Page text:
A separate dessert menu remains constant, with choices like a lemon meringue tart with blackberry compote, Nutella Mousse Millefeuille, Bananas Foster bread pudding with a Bourbon cream or white chocolate cheesecake with a strawberry crème fraiche and an almond crumble. All while dining to live music. Reservations are not necessary.

Nutella Mousse Millefeuille
Bananas Foster bread pudding with a Bourbon cream

There is a children’s buffet if the kiddos would rather not wait through several courses. Adults discreetly palmed the chocolate covered Rice Krispy treats on a stick from the children’s buffet – hoping no one would notice.

Breakfast may be chosen from the menu, selected from the breakfast buffet or a combination of both. For an additional charge, you can grab a snack at the ice cream parlor open to everyone, not just Grand Hotel guests.

Depending on the weekend package, lunch may be included. Over the July Fourth weekend an all-American picnic was included. The hotel also serves afternoon tea.

Activities on Mackinac Island

Many activities happen on the hotel grounds. Play the award-winning 18-hole golf course the Jewel. For a treat move from the front nine to the back nine via horse-drawn carriage. Amuse yourselves with lawn games like bocce ball and croquet or snack on complimentary snow cones in the Tea Garden.

Horses The Grand Hotel on Mackinac Island

The 1980 movie “Somewhere in Time” starred the Grand Hotel, as well as Jane Seymour and Christopher Reeve. Jimmy Durante and Esther Williams filmed “Time is for Keeps” at the Grand Hotel in 1947 and the hotel’s 220-foot heated outdoor swimming pool is her namesake.

Many weekends have a special focus. The family-focused July Fourth weekend, a history weekend, a “Somewhere in Time” weekend and others allow you to choose the right weekend for your interests. Kid-friendly programs over July Fourth weekend included a carnival in the Tea Garden during the picnic. Our family had a complimentary caricature drawn.

Snacks and non-caffeinated beverages accompanied “Zootopia” and “Peanuts” on Saturday and Sunday nights. In the evening from 9:30 until 11:30, we danced to the Grand Hotel Orchestra in the Terrace Room.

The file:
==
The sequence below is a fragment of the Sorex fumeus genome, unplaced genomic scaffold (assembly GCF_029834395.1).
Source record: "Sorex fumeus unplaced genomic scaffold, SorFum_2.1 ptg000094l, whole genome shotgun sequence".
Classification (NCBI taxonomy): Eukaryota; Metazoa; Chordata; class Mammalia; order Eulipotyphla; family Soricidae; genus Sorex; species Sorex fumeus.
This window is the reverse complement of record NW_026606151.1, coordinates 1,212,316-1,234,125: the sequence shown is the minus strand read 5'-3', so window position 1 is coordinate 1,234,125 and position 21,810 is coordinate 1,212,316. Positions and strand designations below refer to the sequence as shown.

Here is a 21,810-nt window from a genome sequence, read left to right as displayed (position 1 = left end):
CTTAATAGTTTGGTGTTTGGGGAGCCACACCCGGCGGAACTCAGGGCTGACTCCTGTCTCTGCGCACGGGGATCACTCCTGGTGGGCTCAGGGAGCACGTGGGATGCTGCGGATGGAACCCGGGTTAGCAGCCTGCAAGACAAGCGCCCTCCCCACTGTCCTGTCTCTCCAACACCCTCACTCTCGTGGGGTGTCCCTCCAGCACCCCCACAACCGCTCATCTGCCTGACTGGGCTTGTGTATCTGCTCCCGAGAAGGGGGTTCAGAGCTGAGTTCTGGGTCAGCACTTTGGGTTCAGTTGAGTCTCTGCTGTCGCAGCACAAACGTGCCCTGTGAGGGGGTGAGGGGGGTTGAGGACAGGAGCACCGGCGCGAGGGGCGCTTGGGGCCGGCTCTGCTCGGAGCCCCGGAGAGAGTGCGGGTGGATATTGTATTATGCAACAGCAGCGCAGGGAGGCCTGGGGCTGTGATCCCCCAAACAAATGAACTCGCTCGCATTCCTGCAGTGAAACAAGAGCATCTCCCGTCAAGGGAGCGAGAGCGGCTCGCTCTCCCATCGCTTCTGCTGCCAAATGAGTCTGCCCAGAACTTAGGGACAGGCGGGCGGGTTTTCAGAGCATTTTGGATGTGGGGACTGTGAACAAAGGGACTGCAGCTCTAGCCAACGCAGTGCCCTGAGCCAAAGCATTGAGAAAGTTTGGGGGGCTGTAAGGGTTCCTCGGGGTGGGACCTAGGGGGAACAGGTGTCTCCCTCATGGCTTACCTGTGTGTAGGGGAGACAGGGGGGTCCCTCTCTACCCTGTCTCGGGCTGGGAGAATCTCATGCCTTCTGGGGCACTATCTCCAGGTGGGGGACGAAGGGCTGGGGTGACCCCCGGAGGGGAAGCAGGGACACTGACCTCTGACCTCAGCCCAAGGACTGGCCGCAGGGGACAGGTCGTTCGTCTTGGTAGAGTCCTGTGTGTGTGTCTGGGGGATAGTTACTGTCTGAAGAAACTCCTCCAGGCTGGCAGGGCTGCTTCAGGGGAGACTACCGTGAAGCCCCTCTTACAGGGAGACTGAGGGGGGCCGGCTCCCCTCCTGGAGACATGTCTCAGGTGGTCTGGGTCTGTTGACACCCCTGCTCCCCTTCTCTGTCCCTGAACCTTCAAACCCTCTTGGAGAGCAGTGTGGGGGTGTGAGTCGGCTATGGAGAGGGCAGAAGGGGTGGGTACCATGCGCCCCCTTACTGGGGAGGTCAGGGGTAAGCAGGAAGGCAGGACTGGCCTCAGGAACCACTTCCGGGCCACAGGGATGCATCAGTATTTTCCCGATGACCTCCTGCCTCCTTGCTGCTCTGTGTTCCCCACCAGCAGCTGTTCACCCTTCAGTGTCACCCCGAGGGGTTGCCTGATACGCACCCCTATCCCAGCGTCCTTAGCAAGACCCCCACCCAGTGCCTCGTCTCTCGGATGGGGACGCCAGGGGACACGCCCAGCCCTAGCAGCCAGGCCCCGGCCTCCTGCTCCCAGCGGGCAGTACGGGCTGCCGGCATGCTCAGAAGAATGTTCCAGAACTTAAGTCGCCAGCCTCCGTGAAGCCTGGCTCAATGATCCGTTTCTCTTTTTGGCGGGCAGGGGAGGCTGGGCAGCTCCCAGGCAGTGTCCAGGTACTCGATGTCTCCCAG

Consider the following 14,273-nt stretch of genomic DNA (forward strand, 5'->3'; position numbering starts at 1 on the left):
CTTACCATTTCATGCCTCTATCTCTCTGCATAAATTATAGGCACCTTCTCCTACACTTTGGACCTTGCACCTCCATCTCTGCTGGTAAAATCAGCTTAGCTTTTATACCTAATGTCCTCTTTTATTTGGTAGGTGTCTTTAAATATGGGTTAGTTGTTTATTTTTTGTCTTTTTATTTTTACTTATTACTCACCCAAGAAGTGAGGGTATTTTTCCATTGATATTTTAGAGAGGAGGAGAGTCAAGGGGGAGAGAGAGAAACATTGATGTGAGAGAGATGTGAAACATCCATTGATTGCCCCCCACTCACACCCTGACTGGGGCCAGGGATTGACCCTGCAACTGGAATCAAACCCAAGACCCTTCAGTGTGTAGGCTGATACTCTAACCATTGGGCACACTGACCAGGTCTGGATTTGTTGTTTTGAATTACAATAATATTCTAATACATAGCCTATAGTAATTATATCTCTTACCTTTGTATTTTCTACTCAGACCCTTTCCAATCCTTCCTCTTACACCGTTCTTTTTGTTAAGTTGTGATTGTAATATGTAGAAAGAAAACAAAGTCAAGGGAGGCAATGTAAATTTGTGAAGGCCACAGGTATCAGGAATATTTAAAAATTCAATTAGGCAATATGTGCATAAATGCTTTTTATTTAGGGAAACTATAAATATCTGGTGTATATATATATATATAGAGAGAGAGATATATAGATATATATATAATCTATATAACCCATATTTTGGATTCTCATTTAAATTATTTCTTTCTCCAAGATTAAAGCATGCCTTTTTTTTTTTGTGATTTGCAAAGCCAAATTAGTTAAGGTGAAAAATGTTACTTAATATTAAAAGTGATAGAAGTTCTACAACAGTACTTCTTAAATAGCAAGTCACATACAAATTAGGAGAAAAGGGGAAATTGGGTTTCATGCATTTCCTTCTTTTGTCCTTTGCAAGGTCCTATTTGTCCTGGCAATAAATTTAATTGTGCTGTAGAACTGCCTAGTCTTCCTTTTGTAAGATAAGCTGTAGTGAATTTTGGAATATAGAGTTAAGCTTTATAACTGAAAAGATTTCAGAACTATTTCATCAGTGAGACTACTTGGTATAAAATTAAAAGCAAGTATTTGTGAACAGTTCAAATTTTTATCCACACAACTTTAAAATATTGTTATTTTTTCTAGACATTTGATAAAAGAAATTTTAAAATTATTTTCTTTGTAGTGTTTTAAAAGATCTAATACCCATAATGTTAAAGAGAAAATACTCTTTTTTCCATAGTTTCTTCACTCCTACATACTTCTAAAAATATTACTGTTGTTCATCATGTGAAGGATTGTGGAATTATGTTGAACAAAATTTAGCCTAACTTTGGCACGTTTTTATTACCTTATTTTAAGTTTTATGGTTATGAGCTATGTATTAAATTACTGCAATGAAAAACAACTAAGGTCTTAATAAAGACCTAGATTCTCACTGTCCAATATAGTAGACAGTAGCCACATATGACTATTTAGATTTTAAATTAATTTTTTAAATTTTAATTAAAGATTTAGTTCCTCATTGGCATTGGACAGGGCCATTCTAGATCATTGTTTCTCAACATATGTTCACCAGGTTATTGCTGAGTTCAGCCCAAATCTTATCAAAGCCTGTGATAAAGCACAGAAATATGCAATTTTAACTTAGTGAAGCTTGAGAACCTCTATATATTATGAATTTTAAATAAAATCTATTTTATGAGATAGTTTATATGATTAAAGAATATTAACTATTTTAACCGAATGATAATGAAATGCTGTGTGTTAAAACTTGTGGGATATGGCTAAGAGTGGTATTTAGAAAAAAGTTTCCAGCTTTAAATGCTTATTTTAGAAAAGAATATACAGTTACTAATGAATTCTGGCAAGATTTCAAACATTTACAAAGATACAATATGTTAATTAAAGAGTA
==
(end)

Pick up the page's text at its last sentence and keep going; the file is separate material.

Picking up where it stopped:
It is entirely possible to spend the entire weekend on the hotel property, but we reluctantly left the front porch to explore the off-property activities. Entrance to the Richard and Jane Manoogian Mackinac Art Museum was included in our stay. We visited the Grand Hotel horse stables in Surrey Hill for a complimentary look at some early carriages.

Grand Hotel Horse Stables

We took a horse-drawn carriage tour of the island and stopped for a look at the lake through Arch Rock. A walk on Main Street ended with free fudge samples from several of the specialty fudge shops, in an effort to choose our favorite.

Arch Rock on Mackinac Island

Explore Fort Mackinac or visit the Wings of Mackinac Butterfly Conservatory for a small fee.

Getting to Grand Hotel on Mackinac Island

All major airlines fly into Detroit (DTW) with some connecting flights to Pellston (PLN) Michigan. The drive from Detroit to Mackinaw City is about 300 miles and five hours via I-75 N.

Arrive on the island via ferry or charter plane. Note the Mackinac Bridge connects Michigan’s Upper and Lower Peninsulas, not the Lower Peninsula to the island as some visitors expect.

Shepler’s Mackinac Island Ferry transports you back in time to Mackinac Island. There is free outside parking with a shuttle to take you to the ferry. Your stay at the Grand Hotel includes special ferry discounts. The ferry ticket price includes luggage transportation to the island.

Grand Hotel on Mackinac Island from the Ferry

Once you reach the island, roundtrip luggage transport from the dock to the hotel will be an additional charge added to your room. Your luggage arrives directly to your room at the Grand.

Unencumbered by luggage, you can either walk to the hotel or take the Grand Hotel horse-drawn carriage (aka taxi) found on the street at the top of the dock.

Summary – A Mackinac Island Resort

The Grand Hotel on Mackinac Island is an elegant experience from another century.

The Porch at the Grand Hotel

The slower pace quickly creates memories from another era.

Read what others have to say about the Grand Hotel on Mackinac Island on Trip Advisor, a MilesGeek affiliate.

Amy Piper
Amy Piper

Amy Piper is a freelance travel writer, photographer, and blogger. She is a native Michigander who has traveled to 39 countries and 40 states, most recently adding Louisiana to the list. Her aspiration is to travel to Antarctica and finally visit all seven continents.

She specializes in multi-generational and food travel. She travels frequently with her husband, daughter, and granddaughter. She has had six-month long expat assignments in South Korea and Argentina.

She has been chased by bomb sniffing dogs in the middle of the night in Bogotá (working late), refused boarding on a plane from Buenos Aires to Paraguay (wrong visa), and Federal Marshalls announced her seat number on a plane looking for a murder suspect. She had traded seats. It is always an adventure!

Amy has written for Go Nomad. She is a member of the International Travel Writers and Photographers Alliance (ITWPA). She blogs about her adventures at